Felis concolor: from endangered to extinct

The panther
John James Audubon: Felis Concolor -- Linn: The Cougar. -- Panther

“It is clear why the panther, or ‘painter’ as he was sometimes called, attracted so much unfavorable attention. The Moravians, in recording the wildlife around them in the Piedmont in 1764, described the panther as being ‘the color of a Deer, and is of about the same size, not counting feet. It has large claws, with which it climbs trees, and head like a cat. It is a cruel beast, eating only fresh meat, will not eat carrion, nor what has been dead only a short time. But they are not numerous, and so soon as one is seen it is killed.’ This was, indeed, a strange animal in the eyes of Europeans. From his home at Brunswick in the early spring of 1767, Governor William Tryon wrote the Earl of Shelburne:”

‘As the Panther of this continent I am told has never been imported into Europe, and as it is the King of the American forests, I presume to send a male panther under your Lordships patronage to be presented for his Majesty’s acceptance. He is six months old; I have had him four months, by constantly handling he is become perfectly tame and familiar: When full grown his coat will much resemble that of the lioness. Panthers have been killed (for it is very uncommon to catch them alive) ten feet in length from the nose to the end of the tail. I am very solicitous for his safe arrival, as I am ambitious that he may be permitted to add to his Majesty’s collection of wild beasts.’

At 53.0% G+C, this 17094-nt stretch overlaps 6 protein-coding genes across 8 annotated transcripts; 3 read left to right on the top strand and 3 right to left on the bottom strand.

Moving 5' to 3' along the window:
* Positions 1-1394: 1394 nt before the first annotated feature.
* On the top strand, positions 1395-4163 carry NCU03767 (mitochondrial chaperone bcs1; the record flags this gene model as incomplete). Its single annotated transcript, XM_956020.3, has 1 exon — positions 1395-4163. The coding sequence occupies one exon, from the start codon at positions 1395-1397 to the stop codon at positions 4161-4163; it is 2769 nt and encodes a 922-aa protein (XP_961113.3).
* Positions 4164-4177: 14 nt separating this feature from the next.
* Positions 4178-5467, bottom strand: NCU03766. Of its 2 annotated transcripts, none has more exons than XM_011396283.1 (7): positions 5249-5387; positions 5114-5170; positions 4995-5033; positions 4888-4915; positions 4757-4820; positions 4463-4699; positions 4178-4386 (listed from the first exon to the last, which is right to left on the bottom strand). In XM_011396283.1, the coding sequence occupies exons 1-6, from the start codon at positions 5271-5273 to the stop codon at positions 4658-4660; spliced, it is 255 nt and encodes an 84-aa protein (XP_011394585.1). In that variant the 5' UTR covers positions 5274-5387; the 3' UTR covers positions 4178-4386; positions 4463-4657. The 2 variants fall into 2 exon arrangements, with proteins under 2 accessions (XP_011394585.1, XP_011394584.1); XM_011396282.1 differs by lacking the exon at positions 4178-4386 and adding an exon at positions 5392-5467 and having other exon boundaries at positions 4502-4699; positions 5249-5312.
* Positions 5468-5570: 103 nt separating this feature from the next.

“Tryon’s gift from the forests of North Carolina was accepted and became a part of King George’s menagerie at Kew.”

-From William S. Powell’s “Creatures of Carolina from Roanoke Island to Purgatory Mountain,” North Carolina Historical Review, April 1973. Although North Carolina wildlife officials have long considered the panther, a.k.a. the Eastern Cougar or Felis Concolor, extinct in our state, the U.S. Fish and Wildlife Service (FWS) did not declare the animal extinct from the eastern United States until yesterday. FWS officials say those who report sightings are likely seeing bears, dogs, the Florida panther, or, perhaps, the Western cougar, which is headed this way.

2 thoughts on “Felis concolor: from endangered to extinct”

  1. Lots of entertaining anecdotes in this piece on cougars, real and imagined, from the Western North Carolina Nature Wildlife Center:

    http://www.wildwnc.org/education/naturalists-notes/carolina-panthers

    And what a handsome passage this is:
    “The legend persists because we want it to persist. We want the mountains to be wild. We want wolves to howl at night. We want cougars to stalk deer. We want elk to pass silently along streams, larger than a dream, larger than life.”

  2. love this post! I was named after a felis concolor! My mother saw an episode of The Six Million Dollar Man a few weeks before I wad born in which Lee Majors wad chasing a cougar named “Taneha.” My mother liked the name but misrememberd the spelling. 🙂

Leave a Reply to Taneya Cancel reply

Your email address will not be published.